"[Black]'s one of the sharpest guys in the room, just in terms of understanding what's happening defensively," Bell said. "He's so big and so athletic that he can make up for a lot of mistakes. He doesn't always need to be perfect. If he's healthy and plays the way he's capable of playing, it's going to be really good for Iowa. But he's got to be healthy."

With the raw ability and newfound understanding of their roles, Coach Bell expects to give them both more freedom in the Hawkeye defense in 2023.

"These guys have boundaries -- once they start to grow and to understand our scheme, we start to give them latitude within those boundaries," Bell said. "That's what really makes the defense click."

Two players that saw the field in 2022 who may not have the reputation or the latitude of a Black or Graves are Ethan Hurkett and Max Llewelyn. Bell has seen substantial growth out of the lesser-known pair since last season, though.

"Max Llewelyn has grown a ton physically," Bell said of the sophomore. "When we got him, he was like 230. He's 260 pounds now, but he also understands what's going on in the classroom more. He understands our defense more. He's being more physical and training with better technique. I expect a big year from Max, he's a guy who has taken another step from bowl prep to now."

Hurkett, who recorded 15 tackles, two tackles for loss and a sack in 13 games last season, is expected to be fully healthy this season after previously dealing with a knee injury.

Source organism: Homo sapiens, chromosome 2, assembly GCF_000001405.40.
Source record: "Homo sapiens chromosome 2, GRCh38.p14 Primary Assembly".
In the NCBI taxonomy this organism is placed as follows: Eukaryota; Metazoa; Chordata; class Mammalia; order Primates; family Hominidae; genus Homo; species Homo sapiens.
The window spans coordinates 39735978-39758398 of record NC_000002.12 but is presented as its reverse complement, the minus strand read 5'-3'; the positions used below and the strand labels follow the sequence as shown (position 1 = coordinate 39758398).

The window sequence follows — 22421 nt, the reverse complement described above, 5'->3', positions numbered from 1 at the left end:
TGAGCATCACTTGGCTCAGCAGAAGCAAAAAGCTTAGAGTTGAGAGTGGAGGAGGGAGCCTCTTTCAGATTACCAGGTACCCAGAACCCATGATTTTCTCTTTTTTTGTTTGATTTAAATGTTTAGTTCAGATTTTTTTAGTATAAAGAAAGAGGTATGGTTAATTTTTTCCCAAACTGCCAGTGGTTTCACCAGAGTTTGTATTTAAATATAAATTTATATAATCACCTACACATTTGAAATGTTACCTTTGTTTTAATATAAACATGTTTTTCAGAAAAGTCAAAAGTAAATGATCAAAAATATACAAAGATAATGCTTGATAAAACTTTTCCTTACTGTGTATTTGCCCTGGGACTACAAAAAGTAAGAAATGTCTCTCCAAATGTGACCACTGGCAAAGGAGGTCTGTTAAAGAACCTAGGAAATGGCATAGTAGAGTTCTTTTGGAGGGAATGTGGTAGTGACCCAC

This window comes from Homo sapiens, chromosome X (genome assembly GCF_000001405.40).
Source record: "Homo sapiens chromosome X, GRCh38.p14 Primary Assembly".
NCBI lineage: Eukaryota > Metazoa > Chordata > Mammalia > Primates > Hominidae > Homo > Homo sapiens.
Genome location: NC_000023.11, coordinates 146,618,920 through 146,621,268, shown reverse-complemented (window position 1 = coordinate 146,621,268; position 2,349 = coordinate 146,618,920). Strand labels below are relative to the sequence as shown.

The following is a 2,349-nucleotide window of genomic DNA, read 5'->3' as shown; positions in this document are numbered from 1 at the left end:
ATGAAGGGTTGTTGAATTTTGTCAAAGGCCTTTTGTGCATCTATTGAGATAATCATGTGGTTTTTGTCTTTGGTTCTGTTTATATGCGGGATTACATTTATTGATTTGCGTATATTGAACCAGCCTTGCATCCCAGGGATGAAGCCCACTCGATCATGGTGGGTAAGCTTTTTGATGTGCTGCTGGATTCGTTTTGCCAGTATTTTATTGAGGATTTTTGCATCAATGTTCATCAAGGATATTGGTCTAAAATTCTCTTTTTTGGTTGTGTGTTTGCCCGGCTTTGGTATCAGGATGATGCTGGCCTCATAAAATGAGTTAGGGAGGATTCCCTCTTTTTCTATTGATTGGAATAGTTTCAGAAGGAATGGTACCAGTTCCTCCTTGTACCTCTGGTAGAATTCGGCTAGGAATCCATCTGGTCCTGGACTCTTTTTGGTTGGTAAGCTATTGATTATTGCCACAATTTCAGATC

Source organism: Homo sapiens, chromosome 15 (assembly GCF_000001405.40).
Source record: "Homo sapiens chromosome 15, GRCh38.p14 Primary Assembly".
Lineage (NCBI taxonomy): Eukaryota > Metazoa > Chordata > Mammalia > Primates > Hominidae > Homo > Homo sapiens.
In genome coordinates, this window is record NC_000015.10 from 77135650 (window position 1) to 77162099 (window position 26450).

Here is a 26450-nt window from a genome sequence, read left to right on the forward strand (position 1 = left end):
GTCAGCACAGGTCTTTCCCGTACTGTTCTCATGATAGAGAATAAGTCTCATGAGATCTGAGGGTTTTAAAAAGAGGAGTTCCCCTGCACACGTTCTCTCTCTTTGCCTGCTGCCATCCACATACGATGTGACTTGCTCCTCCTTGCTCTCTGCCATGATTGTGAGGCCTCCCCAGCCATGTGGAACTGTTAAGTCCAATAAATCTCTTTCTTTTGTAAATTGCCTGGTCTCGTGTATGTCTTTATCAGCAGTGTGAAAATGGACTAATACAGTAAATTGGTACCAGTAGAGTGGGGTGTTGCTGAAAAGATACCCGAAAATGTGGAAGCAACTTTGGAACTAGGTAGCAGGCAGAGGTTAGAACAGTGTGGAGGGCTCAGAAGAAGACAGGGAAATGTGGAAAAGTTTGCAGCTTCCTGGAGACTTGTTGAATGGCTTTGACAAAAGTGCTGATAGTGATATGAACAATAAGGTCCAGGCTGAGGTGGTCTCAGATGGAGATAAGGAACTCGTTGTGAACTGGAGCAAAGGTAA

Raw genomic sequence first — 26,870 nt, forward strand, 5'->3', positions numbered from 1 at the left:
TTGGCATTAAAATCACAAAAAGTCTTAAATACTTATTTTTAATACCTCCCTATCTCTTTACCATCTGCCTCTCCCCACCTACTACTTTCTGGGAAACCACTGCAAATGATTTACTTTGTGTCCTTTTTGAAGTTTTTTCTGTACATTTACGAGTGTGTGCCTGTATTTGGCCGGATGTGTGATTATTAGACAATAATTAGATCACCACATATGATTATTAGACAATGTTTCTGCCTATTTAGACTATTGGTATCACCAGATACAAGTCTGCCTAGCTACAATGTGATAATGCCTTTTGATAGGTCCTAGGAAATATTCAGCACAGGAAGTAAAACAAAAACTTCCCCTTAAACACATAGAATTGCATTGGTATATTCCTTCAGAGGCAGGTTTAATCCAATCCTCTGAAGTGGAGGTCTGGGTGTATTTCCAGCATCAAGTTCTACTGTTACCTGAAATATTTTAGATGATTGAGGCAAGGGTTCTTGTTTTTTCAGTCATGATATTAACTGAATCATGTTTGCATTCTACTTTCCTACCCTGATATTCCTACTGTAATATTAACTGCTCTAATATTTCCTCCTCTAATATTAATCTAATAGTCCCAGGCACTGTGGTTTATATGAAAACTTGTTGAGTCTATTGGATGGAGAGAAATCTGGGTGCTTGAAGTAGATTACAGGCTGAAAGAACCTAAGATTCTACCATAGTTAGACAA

"I think Hurkett has bounced back from the injury he suffered in 2021," Bell said. "Man, he's just a hard-nosed kid. You forget sometimes that he didn't play defensive line in high school. What you're seeing here is a guy that after being here for three seasons, he's really starting to take hold of that position and understand how to play up front. He's going to be a real asset for us this year in terms of that defensive line rotation. I'm really looking forward to getting him on the field, getting him more reps, because he has definitely earned it."

Lastly, another lesser-known commodity with plenty of potential is sophomore and Iowa Western transfer, Anterio Thompson. Though he may not be expected to compete for a significant amount of time with 2023's loaded rotation, Bell likes what the 6'3", 293-pound Dubuque native has done since he arrived on campus in the spring

"We've seen a lot of improvement," Bell said. "Improvement in the classroom and on the field. It's a totally night-and-day difference from the guy we got in January to the guy we have right now. Obviously, he's behind the guys who have been here for three or four years, but physically he's got unique tools and unique gifts. We've got a Big Ten body, he's just got to learn our system."

"That jump he's made -- that was my hope for us bringing him in here. My hope was that we get him in here and to have him assimilate to how we do things. Obviously, coming from junior college, he had a totally different system and set of expectations. He definitely does fit here. His arrow has done nothing but go up since he got here in January till now. He's starting to understand what it takes to play here."